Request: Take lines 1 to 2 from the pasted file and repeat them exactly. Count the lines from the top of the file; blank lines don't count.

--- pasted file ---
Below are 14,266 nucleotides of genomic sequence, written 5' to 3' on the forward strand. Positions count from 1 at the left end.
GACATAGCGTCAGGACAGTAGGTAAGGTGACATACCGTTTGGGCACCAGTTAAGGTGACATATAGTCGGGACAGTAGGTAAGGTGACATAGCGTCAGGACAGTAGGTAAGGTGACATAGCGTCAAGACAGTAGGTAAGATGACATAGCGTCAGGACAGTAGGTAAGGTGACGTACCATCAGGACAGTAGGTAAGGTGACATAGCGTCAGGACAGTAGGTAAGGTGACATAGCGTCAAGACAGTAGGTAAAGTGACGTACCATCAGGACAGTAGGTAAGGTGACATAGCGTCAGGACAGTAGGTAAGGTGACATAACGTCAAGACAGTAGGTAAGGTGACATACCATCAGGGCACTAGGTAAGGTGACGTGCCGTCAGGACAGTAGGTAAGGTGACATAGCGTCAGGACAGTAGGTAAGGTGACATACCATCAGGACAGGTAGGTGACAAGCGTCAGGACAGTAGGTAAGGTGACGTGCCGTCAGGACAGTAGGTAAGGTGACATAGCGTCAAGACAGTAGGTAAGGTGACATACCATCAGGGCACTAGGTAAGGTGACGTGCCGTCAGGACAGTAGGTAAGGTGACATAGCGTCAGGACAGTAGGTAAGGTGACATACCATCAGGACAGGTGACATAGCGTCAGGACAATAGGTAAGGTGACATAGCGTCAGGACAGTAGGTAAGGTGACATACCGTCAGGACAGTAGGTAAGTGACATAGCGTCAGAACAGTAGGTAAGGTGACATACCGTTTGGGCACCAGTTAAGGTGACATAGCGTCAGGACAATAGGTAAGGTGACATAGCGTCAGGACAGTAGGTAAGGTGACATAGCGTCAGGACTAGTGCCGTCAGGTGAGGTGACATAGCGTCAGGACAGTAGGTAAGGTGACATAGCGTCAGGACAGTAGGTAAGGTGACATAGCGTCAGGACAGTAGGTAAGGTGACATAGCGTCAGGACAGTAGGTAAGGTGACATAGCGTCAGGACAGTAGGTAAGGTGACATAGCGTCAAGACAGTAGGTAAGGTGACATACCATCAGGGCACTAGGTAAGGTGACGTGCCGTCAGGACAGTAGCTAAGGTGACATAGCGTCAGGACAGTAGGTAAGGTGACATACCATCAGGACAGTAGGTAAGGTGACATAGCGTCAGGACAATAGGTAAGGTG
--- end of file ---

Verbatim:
Below are 14,266 nucleotides of genomic sequence, written 5' to 3' on the forward strand. Positions count from 1 at the left end.
GACATAGCGTCAGGACAGTAGGTAAGGTGACATACCGTTTGGGCACCAGTTAAGGTGACATATAGTCGGGACAGTAGGTAAGGTGACATAGCGTCAGGACAGTAGGTAAGGTGACATAGCGTCAAGACAGTAGGTAAGATGACATAGCGTCAGGACAGTAGGTAAGGTGACGTACCATCAGGACAGTAGGTAAGGTGACATAGCGTCAGGACAGTAGGTAAGGTGACATAGCGTCAAGACAGTAGGTAAAGTGACGTACCATCAGGACAGTAGGTAAGGTGACATAGCGTCAGGACAGTAGGTAAGGTGACATAACGTCAAGACAGTAGGTAAGGTGACATACCATCAGGGCACTAGGTAAGGTGACGTGCCGTCAGGACAGTAGGTAAGGTGACATAGCGTCAGGACAGTAGGTAAGGTGACATACCATCAGGACAGGTAGGTGACAAGCGTCAGGACAGTAGGTAAGGTGACGTGCCGTCAGGACAGTAGGTAAGGTGACATAGCGTCAAGACAGTAGGTAAGGTGACATACCATCAGGGCACTAGGTAAGGTGACGTGCCGTCAGGACAGTAGGTAAGGTGACATAGCGTCAGGACAGTAGGTAAGGTGACATACCATCAGGACAGGTGACATAGCGTCAGGACAATAGGTAAGGTGACATAGCGTCAGGACAGTAGGTAAGGTGACATACCGTCAGGACAGTAGGTAAGTGACATAGCGTCAGAACAGTAGGTAAGGTGACATACCGTTTGGGCACCAGTTAAGGTGACATAGCGTCAGGACAATAGGTAAGGTGACATAGCGTCAGGACAGTAGGTAAGGTGACATAGCGTCAGGACTAGTGCCGTCAGGTGAGGTGACATAGCGTCAGGACAGTAGGTAAGGTGACATAGCGTCAGGACAGTAGGTAAGGTGACATAGCGTCAGGACAGTAGGTAAGGTGACATAGCGTCAGGACAGTAGGTAAGGTGACATAGCGTCAGGACAGTAGGTAAGGTGACATAGCGTCAAGACAGTAGGTAAGGTGACATACCATCAGGGCACTAGGTAAGGTGACGTGCCGTCAGGACAGTAGCTAAGGTGACATAGCGTCAGGACAGTAGGTAAGGTGACATACCATCAGGACAGTAGGTAAGGTGACATAGCGTCAGGACAATAGGTAAGGTG